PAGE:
Besides first teaming up with Proyas in 1994's The Crow, Wolski is also well known for his camerawork in Ridley Scott's The Martian, Prometheus, and Alien: Covenant, Tony Scott's Crimson Tide, and four Pirates of the Caribbean movies for Disney. The interplay of light and shadow exhibited by the Polish cinematographer's voyeuristic lens results in an incredible depth of texture that welds itself to Dark City's tight storytelling and memorable performances.


Dark City has one of the most awesome '90s scores and soundtracks since Mortal Kombat! An absorbing blend of ominous ambient synthesizer tracks, rousing orchestral interludes, catchy techno-pop tunes, and simmering night club torch songs, this ambitious sci-fi soundscape has something for everyone's aural fantasies.

Composer Trevor Jones (Labyrinth,The Dark Crystal, From Hell) creates a handful of brooding modern pieces that resonate with jarring fury and a sweeping sinister undertone. Plus it's got atmospheric transitional selections woven into the labyrinthine plot and song tracks like Gary Numan's Dark, Echo and the Bunnymen's Just a Touch Away, and Anita Kelsey's sultry cover of Sway. This sensational score needs a deluxe vinyl remaster badly!



Before David Goyer went on to become Hollywood's Prince of Darkness with his grim superhero scripts for the Blade Trilogy, Christopher Nolan's The Dark Knight Trilogy, Zack Snyder's Man of Steel and Batman vs Superman: Dawn of Justice, and SYFY's upcoming Superman prequel series, Krypton, Goyer typed up this phenomenal screenplay with Proyas and Lem Dobbs.

Written with economy, intelligence, and purpose, this is easily one of Goyer's most complete works, and it employs subtle techniques of delivering natural exposition within a well-paced story that feels organic and instinctive. Its sharply developed themes on the nature of the human soul, an individual's search for identity, and the necessity and purpose of memory against a cabal of dying alien overlords were perhaps a bit ahead of their time for audiences of the era, but are thoroughly engaging today.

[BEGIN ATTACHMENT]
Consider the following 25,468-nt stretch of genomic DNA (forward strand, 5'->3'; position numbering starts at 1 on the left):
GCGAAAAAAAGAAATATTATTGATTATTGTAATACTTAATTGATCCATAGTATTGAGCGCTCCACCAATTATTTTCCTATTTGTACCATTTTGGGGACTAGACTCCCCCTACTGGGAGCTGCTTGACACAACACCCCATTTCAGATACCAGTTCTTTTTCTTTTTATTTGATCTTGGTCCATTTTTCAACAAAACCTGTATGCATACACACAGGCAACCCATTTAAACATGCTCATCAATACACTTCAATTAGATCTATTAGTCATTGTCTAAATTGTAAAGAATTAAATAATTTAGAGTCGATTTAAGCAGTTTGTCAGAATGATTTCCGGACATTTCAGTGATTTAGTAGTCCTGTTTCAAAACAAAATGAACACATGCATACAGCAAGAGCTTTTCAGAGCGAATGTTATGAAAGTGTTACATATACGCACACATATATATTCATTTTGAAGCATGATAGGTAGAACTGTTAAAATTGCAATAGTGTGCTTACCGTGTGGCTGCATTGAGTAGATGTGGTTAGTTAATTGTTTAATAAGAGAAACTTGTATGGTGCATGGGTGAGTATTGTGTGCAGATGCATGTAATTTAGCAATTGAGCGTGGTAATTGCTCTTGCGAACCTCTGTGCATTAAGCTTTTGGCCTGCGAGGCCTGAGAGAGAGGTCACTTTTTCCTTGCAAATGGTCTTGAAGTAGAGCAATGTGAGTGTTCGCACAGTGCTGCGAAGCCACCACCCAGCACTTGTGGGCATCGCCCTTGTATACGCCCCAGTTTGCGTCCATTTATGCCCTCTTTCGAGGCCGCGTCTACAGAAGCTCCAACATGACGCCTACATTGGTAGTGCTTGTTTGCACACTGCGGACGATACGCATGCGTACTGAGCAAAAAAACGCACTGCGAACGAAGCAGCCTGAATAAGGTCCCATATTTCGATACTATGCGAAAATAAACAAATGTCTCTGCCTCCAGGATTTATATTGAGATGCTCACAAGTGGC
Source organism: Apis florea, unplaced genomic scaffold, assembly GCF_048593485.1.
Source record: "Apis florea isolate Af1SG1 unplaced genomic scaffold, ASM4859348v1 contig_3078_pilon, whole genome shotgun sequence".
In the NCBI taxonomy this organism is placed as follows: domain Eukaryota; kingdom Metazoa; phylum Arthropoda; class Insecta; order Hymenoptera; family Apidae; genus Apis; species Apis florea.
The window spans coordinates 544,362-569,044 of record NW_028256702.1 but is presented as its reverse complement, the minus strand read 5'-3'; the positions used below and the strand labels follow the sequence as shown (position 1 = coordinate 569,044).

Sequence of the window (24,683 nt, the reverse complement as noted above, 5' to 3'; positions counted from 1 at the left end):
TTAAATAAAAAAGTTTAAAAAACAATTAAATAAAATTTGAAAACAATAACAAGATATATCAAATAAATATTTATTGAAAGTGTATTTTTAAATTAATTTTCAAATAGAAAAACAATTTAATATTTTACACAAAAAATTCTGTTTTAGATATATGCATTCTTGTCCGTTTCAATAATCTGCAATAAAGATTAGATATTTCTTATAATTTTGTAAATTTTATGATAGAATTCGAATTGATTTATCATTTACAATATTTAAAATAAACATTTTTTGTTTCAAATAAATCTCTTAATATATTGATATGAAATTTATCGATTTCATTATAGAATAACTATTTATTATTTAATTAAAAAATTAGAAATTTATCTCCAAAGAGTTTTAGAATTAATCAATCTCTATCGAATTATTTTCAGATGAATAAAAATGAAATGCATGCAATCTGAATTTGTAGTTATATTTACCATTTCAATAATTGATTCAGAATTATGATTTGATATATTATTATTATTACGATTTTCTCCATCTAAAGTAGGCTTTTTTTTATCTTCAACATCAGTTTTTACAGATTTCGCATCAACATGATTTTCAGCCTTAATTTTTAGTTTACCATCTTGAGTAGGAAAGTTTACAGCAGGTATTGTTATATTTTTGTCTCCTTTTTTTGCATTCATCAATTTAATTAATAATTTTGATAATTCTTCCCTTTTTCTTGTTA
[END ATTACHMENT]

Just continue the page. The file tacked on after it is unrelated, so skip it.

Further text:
With his smooth shaved skull, long black coat, wide-brimmed hat, and steely-eyed inflections, Richard O'Brien's Mr. Hand steals the show amid a talented cast fully invested in the material. Proyas had first thought of casting O'Brien after creating the pale-skinned androgynous alien, and the British actor's turn in The Rocky Horror Picture Show as the manipulative hunchback Riff Raff was foremost on the director's mind.

O'Brien delivers a chilling performance as the tuning extraterrestrial inhabiting the body of a human corpse, and he charismatically centers the film in every frame he appears in. He plays Mr. Hand to perfection, using a careful balance of movement, costume, and a measured, mellifluous voice. Nobody makes basic black look so cool. Marvel could use a multi-layered, intelligent protagonist like O'Brien's Stranger to add a dash of dimension to their tedious roster of supervillains.

What are your memories of Alex Proyas' Dark City? And do you believe it gets the proper respect it deserves?